Williams team boss James Walls said his team was firmly opposed to Andretti joining Formula One as an 11th team.
Racing governing body the FIA this week approved Andretti’s bid to join the circuit in the future, but for this to happen it must be accepted by F1’s commercial rights holder Liberty Media.
Although F1 does not have a clear timetable, a decision may be made in 2026. Sources told that the process could last until early next year.
F1 teams would be vehemently opposed at worst and skeptical at best, with Williams falling into the former category for fear of revenue being diluted by another entity sharing F1 prize money.
Despite its illustrious history, Williams remains one of F1’s smallest teams and has endured a difficult time on the track over the past decade – its last five championship finishes have been 10th, 10th, 10th, and 10th. 10th, 8th, 10th.
“My thoughts are very clear. Williams is opposed to adding an eleventh team and is very strongly opposed to it, but I will explain the reasons and reasons behind it,” Walls told Andretti ahead of this weekend’s Qatar Grand Prix.
“My responsibility is to 900 employees and if you go to Companies House you can go and look up Williams, they have submitted it now and you can go and look at the losses from 2021 to 2022. The losses are in the hundreds of millions or more. , you won’t see that compared to 2023, but I guarantee you it’s several times that number.
“The reason we invest in the sport is to make it better and we believe in the way the sport is growing and the direction it’s headed.”
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Williams reported revenue of £142.8m in 2022, up from £96.4m in 2021 and £48.6m in 2020.
Its loss after tax in 2022 was £17.9 million, compared with £11.9 million in 2021 and £58.5 million in 2020. F1’s 2020 season started late and was significantly shortened due to the epidemic.
Andretti’s F1 bid, which included partnerships with General Motors and Cadillac, was first mentioned earlier this year, and the team’s feelings about it were already clear at the time.
Team owner Michael Andretti, son of 1978 world champion Michael and hoping to compete, responded by calling F1’s 10 teams “greedy”.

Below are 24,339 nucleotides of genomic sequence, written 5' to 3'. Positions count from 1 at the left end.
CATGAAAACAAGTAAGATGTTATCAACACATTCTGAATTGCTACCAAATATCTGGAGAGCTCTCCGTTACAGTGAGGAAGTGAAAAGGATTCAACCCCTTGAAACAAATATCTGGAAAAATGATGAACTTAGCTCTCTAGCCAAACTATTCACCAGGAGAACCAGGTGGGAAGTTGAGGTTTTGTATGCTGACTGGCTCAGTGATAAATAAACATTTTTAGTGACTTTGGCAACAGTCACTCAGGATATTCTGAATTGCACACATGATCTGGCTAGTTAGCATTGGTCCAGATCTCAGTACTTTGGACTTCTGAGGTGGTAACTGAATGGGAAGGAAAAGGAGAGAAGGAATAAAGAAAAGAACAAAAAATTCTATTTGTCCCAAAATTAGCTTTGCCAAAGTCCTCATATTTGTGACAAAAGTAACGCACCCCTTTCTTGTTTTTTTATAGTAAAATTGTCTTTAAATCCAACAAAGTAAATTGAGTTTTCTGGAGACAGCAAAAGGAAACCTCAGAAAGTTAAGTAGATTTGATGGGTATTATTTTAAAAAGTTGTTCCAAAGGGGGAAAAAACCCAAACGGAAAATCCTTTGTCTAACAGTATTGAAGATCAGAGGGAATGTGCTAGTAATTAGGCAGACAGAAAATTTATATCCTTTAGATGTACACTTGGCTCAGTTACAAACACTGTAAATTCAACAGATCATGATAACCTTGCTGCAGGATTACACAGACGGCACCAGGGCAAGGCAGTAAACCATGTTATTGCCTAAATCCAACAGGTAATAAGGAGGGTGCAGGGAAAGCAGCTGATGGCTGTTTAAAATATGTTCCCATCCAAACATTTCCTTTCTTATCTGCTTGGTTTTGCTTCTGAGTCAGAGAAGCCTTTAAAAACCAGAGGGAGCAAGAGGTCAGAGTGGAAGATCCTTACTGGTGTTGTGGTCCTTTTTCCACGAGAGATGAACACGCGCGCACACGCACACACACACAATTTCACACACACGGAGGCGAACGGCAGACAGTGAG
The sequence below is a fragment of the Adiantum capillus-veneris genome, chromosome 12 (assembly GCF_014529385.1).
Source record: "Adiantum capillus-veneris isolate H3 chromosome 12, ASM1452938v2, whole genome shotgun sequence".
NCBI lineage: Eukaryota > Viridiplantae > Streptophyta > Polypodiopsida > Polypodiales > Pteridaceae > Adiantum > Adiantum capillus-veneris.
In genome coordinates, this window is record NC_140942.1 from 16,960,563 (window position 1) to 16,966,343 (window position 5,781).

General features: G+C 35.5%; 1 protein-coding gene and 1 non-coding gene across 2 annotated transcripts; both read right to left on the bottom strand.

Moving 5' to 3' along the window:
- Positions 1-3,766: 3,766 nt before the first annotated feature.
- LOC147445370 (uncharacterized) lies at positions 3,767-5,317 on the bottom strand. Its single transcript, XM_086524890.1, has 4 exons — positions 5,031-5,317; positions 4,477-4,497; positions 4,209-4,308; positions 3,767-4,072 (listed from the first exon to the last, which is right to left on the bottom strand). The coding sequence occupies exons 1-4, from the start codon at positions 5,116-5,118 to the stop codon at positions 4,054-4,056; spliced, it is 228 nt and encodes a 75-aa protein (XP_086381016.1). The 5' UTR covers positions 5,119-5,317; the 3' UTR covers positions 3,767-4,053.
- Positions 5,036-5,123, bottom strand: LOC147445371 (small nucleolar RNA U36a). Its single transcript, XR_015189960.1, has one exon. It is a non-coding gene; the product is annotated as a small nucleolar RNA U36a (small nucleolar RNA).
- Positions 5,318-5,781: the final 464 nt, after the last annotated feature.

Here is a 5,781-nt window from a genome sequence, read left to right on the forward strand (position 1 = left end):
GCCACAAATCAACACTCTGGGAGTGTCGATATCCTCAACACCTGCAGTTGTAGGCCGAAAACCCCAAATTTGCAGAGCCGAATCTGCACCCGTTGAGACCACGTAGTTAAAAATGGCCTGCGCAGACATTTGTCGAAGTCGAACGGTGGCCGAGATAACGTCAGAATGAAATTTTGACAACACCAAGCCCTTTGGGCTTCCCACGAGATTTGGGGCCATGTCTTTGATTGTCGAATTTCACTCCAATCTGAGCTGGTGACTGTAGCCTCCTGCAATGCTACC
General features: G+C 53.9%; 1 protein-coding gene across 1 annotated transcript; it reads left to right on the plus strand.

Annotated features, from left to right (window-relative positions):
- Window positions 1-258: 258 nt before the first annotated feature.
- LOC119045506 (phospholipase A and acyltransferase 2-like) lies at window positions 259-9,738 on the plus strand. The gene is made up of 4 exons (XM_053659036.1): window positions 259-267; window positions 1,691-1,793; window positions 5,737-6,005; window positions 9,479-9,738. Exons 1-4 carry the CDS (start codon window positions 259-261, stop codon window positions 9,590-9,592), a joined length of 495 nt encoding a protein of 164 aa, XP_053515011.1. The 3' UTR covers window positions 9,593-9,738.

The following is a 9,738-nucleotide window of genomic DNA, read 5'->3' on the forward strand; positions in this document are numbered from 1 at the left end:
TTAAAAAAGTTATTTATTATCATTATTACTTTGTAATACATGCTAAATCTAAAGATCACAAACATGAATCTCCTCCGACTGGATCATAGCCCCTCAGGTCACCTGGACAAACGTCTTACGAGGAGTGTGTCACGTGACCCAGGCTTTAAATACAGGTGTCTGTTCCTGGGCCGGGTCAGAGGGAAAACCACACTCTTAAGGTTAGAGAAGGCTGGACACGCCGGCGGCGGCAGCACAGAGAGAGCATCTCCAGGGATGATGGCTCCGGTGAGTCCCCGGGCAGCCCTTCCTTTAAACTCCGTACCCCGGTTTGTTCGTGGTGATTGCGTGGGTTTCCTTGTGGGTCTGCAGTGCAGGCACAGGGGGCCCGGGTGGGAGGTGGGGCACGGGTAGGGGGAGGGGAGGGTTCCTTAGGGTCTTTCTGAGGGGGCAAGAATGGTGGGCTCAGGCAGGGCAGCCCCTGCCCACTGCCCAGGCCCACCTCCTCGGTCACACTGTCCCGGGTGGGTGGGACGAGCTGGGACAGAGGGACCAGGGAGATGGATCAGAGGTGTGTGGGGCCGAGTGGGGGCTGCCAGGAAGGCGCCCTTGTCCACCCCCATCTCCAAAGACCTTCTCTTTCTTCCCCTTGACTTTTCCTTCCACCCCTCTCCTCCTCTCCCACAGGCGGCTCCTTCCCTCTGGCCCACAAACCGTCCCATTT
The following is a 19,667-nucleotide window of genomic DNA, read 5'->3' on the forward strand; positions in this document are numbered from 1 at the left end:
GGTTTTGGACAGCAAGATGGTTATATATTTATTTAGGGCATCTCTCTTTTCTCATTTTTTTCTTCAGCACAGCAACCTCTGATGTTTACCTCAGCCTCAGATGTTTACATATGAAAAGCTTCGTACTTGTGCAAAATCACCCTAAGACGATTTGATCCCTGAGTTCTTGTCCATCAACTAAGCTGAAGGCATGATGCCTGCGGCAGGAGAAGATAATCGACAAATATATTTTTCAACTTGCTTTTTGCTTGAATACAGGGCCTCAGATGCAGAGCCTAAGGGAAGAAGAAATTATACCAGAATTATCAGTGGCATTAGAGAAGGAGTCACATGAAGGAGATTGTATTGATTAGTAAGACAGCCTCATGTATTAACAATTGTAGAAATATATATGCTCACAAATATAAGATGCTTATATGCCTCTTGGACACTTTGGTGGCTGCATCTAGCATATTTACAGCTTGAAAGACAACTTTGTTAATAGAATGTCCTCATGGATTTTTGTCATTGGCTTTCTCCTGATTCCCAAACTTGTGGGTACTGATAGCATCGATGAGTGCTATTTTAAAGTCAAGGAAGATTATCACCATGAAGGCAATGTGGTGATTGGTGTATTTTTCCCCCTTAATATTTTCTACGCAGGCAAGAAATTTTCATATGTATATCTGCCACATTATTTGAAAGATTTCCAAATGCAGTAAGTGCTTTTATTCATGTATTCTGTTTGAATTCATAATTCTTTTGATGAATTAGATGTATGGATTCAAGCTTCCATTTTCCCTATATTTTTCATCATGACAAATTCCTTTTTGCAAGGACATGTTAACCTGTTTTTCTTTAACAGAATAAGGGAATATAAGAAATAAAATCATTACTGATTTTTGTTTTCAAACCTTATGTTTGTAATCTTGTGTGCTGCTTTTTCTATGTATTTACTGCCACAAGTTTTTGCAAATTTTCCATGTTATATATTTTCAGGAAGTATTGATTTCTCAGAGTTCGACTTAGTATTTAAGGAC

Walls says it’s not a question of greed, but of making sure F1 is in a healthy state before accepting new entrants.
“I think we actually used to be a sustainable entity. The teams were working more closely together, we were racing more closely, but it should be understood that it wasn’t just our financial situation that was precarious, I would say probably half of it. ‘s fleets are financially unstable. ” ‘t.
“I would say adding an eleventh team is a smart thing to do, but only if the tenth team is financially stable.
“We believe in what we’re doing and invested in what we’re doing, but we need to look after that as a sport and everyone says we’re in a good position – and in some ways we are. , but now the fact that these are literally tens or hundreds of millions as you’re going to see very quickly, investments are made to make the sport better, so it’s clear why we’re very careful to dilute what we already have.
“We’re more than happy to bring in new entities, but the pie has to get bigger because of it, not smaller.”
Perhaps a little hostile, Walls said Williams would be willing to work with an engine manufacturer like GM if GM decided to enter F1 without Andretti – something he later clarified had not been done such discussion.
“Just to be clear, (the team’s position) is not against Andretti or GM, quite the opposite. I welcome GM with open arms, Williams welcomes GM with open arms, and if things don’t work out, I want to have a relationship with them. .
“They’re an incredible entity and I think they’re going to make the sport better, so we’re not closed-minded about the people who play the sport, but we’re very careful about protecting what we have now. A sport.”